In a paper they published on Friday in Current Biology, the researchers emphasized three key findings from their study:
Auditory perception oscillates as one ear peaks in perception before the other ear takes a turn. This is essential for accurately locating events in the environment.
Auditory decision-making also oscillates.
Oscillations occur in all perception, not just vision.

Human Brain is Found Strobing
According to an article published by The University of Sydney, Professor David Alais and his colleagues, Johahn Leung and Tam Ho from the schools of Psychology and Medical Sciences collaborated with Professor David Burr from the University of Florence and Professor Maria Concetta Morrone from the University of Pisa for the study.
While it has been known for years that human eye perception is cyclical, this is the first time that our auditory perception has been proven to be the same. In a statement, Professor Alais said:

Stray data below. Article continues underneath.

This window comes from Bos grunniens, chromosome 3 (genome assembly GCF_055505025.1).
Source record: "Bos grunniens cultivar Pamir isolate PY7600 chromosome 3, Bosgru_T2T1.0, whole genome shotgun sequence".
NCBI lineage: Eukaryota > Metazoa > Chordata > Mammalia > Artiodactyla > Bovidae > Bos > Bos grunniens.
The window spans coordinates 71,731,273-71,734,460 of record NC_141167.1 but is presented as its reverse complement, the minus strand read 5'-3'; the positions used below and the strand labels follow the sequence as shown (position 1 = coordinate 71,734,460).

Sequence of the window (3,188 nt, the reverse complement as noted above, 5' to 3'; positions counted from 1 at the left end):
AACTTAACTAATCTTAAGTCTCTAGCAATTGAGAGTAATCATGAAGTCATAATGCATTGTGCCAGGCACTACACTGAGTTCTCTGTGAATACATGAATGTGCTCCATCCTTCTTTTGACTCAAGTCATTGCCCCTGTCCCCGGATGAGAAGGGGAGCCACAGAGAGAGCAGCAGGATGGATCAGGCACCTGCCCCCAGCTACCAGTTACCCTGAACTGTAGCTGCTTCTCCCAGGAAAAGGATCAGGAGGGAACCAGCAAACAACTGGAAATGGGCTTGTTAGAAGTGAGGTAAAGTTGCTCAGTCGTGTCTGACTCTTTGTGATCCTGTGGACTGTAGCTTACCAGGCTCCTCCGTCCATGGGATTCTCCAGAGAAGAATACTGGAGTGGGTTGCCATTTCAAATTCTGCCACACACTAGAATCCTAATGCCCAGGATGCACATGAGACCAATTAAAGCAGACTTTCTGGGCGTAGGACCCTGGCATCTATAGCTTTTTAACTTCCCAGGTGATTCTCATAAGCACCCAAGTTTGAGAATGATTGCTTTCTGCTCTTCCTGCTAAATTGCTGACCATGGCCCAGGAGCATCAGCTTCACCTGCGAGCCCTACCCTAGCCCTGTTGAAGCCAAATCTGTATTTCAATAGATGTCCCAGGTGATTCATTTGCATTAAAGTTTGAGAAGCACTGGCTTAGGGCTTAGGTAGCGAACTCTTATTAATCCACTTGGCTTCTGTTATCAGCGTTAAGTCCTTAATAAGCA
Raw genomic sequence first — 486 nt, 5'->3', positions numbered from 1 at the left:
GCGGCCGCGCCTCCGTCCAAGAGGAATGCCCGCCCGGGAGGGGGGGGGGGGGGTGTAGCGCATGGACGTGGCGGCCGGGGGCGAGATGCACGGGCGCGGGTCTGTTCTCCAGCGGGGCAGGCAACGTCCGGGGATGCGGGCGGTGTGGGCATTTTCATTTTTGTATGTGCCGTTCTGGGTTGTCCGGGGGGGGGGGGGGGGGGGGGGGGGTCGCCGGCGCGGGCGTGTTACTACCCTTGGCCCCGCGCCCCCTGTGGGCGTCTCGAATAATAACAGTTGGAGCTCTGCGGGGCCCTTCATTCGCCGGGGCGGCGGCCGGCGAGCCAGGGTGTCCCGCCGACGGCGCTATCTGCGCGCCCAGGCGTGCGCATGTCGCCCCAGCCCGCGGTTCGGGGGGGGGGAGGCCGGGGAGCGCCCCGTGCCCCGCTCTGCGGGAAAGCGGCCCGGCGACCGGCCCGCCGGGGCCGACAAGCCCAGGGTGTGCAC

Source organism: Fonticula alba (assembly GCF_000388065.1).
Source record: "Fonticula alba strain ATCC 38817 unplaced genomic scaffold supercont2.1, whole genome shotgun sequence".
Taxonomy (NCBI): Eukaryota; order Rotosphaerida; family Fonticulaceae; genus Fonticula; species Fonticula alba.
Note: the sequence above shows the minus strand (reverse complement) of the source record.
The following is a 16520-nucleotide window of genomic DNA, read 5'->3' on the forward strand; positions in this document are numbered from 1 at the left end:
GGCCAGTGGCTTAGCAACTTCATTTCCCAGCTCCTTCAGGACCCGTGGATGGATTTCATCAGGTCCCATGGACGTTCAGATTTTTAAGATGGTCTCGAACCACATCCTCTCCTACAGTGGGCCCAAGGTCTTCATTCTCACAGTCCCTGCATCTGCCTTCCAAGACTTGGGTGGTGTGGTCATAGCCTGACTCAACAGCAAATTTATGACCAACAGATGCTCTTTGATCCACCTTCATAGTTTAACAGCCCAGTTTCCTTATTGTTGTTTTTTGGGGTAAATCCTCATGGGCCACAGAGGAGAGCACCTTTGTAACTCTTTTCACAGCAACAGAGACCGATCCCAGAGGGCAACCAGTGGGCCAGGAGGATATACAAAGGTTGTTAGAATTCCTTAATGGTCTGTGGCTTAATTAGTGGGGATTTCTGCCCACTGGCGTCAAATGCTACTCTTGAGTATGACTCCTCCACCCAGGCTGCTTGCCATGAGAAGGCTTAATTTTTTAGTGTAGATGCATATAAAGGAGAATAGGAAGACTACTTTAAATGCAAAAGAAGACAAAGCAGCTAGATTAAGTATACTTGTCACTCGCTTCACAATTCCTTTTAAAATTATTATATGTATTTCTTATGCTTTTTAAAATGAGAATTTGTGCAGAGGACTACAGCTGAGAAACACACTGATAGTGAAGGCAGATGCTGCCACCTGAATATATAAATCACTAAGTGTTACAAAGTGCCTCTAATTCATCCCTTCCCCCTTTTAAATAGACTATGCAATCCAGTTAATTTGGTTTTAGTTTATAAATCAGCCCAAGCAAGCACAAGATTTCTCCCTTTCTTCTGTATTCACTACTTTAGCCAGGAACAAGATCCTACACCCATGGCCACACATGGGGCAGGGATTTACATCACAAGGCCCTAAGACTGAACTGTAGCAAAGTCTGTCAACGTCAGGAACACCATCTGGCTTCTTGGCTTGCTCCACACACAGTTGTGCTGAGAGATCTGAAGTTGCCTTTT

These findings that auditory perception also goes through peaks and troughs supports the theory that perception is not passive but in fact, our understanding of the world goes through cycles.
Apparently, the evidence reflects the action of attention which appears to sample neural activity in rapid bursts.
By doing a simple experiment, the researchers demonstrated that the sensitivity for detecting weak sounds is not constant. Instead, its strobing, or it fluctuates rhythmically over time.
The experiment showed auditory cycles happen at a rate of around six per second. While we might deem this as fast, it’s quite slow as far as neuroscience is concerned. For the record, human brain oscillations might happen up to 100 times per second.
These findings are important as humans make decisions at the rate of about one-sixth of a second, which is in line with these auditory oscillations Professor Alais went on to say.
A variation of oscillation is said to be found between the two ears, with one ear showing peak sensitivity after the other. The oscillation is so fast that we appear to be unaware of it. However, experiments conducted using very fine-grained timing might reveal it.

What is Strobing Brain and how it Works